Introduction: – Morphea, also known as “localized scleroderma”, or “circumscribed scleroderma”, involves isolated patches of hardened skin with no internal organ involvement.
Signs and symptoms:-
Frontal linear scleroderma
Morphea is most often presents as mauls or plaques a few centimeters in diameter, but also may occur as bands or in guttate lesions or nodules.
Morphea is a thickening and hardening of the skin and subcutaneous tissues from excessive collagen deposition. Morphea includes specific conditions ranging from very small plaques only involving the skin to widespread disease causing functional and cosmetic deformities. Morphea discriminates from systemic sclerosis by its supposed lack of internal organ involvement. . This classification scheme does not include the mixed form of morphed in which different morphologies of skin lesions are present in the same individual. Up to 15% of morphed patients may fall into this previously unrecognized category.
Physicians and scientists do not know what causes morphed. Case reports and observational studies suggest there is a higher frequency of family history of autoimmune diseases in patients with morphed. Tests for auto antibodies associated with morphed have shown results in higher frequencies of anti-hailstone and anti-topoisomerase Imia antibodies. Case reports of morphed co-existing with other systemic autoimmune diseases such as primary billiard cirrhosis, vitiligo, and systemic lupus erythematosus lend support to morph as an autoimmune disease.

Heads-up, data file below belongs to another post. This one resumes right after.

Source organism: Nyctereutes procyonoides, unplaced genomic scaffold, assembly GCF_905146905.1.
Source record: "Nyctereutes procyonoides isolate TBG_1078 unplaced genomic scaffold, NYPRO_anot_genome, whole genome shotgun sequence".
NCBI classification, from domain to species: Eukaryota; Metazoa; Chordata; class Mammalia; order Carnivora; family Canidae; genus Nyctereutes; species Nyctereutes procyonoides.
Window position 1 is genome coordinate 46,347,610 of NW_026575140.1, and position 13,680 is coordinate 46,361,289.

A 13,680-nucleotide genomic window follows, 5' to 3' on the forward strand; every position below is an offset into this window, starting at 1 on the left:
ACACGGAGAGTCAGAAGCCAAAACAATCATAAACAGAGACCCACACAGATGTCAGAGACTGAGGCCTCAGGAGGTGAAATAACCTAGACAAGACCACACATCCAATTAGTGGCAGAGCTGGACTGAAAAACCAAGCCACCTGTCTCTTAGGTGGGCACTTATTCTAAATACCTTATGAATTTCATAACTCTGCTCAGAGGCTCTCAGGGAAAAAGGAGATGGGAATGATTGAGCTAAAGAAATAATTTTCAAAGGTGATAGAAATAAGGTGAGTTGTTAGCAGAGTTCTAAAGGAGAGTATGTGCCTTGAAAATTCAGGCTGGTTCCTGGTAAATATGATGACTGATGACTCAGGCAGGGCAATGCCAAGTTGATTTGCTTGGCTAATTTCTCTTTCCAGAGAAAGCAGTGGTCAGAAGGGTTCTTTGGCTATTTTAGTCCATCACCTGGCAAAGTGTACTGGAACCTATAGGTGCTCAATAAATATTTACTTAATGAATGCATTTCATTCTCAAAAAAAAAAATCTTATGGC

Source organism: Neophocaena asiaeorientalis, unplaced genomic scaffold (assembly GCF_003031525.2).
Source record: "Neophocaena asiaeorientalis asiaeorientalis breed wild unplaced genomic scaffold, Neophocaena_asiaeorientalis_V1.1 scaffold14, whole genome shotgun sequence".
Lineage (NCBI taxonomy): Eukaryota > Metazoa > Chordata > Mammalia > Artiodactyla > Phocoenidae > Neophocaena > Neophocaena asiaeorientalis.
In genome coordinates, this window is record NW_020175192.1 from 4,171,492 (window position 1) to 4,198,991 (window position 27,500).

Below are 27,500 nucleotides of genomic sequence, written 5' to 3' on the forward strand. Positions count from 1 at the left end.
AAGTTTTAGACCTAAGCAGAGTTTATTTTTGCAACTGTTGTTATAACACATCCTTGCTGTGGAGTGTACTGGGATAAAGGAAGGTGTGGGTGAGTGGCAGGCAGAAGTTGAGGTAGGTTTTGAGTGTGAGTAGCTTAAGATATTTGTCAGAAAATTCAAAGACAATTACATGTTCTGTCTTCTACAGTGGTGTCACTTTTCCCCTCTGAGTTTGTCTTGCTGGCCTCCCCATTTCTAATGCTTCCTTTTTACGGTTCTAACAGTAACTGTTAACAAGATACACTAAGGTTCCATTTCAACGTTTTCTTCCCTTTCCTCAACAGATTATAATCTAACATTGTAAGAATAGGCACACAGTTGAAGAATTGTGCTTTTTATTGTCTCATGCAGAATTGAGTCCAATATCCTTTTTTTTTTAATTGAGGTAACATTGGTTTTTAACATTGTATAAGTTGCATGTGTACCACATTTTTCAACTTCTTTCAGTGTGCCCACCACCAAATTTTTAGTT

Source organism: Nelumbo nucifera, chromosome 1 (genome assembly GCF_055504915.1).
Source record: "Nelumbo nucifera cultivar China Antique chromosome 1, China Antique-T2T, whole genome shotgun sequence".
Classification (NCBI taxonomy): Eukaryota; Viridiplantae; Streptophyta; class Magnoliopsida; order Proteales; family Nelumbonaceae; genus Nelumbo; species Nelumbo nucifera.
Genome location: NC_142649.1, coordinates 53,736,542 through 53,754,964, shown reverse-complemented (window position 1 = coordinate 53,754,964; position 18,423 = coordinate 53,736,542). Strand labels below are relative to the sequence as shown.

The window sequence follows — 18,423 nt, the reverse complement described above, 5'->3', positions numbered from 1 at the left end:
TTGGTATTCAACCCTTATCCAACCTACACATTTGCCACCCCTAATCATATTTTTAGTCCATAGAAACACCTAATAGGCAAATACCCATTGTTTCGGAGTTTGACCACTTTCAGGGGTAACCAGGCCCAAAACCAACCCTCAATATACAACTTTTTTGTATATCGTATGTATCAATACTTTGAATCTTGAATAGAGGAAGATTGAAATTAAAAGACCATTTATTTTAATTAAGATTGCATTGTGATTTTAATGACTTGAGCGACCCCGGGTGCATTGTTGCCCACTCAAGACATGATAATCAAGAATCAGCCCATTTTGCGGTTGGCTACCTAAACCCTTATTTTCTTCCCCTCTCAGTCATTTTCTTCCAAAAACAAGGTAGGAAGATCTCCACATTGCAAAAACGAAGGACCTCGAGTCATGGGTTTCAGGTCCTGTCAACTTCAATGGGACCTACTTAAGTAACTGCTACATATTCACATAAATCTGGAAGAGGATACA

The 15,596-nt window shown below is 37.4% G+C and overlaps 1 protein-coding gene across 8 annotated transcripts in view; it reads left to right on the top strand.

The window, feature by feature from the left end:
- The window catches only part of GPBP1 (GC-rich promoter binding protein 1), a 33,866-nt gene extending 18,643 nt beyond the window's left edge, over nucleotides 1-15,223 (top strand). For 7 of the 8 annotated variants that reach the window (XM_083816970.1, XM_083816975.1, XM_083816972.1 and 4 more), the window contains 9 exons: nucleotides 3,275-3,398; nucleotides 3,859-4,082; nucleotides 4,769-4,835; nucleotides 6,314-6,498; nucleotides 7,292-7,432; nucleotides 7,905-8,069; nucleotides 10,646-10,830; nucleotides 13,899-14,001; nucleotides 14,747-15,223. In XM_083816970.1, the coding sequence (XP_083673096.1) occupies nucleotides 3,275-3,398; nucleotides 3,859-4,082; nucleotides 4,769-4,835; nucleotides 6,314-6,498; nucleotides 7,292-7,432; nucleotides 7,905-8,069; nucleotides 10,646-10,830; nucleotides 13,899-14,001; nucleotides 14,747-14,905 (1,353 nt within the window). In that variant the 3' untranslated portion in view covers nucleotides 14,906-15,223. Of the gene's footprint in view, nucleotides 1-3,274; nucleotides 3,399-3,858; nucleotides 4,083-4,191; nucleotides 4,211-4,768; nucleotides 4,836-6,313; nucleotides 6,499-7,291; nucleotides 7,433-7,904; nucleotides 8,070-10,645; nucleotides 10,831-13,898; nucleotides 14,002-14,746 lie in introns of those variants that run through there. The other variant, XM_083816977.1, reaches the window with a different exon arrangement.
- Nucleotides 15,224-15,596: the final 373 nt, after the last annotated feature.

Throughout the years, many different treatments have been tried for morphed including topical, intra-lesional, and systemic corticosteroids. Antimalarials such as hydroxychloroquine or chloroquine have been used. Other immunomodulators such as methotrexate, topical tacrolimus, and penicillamine have been tried. Some have tried prescription vitamin-D with success. Ultraviolet a (UVA) light, with or without psoralens have also been tried. UVA-1, a more specific wavelength of UVA light, is able to penetrate the deeper portions of the skin and thus, thought to soften the plaques in morphed by acting in two fashions:
• 1) By causing a systemic immunosuppressant from UV light.
• 2) By inducing enzymes that naturally degrade the collagen matrix in the skin as part of natural sun-aging of the skin.
As with all of these treatments for morphed, the difficulty in assessing outcomes in an objective way has limited the interpretation of most studies involving these treatment modalities.
Epidemiology:-Morphea is a form of scleroderma that is more common in women than men, in a ratio 3:1 Morphea occurs in childhood as well as in adult life.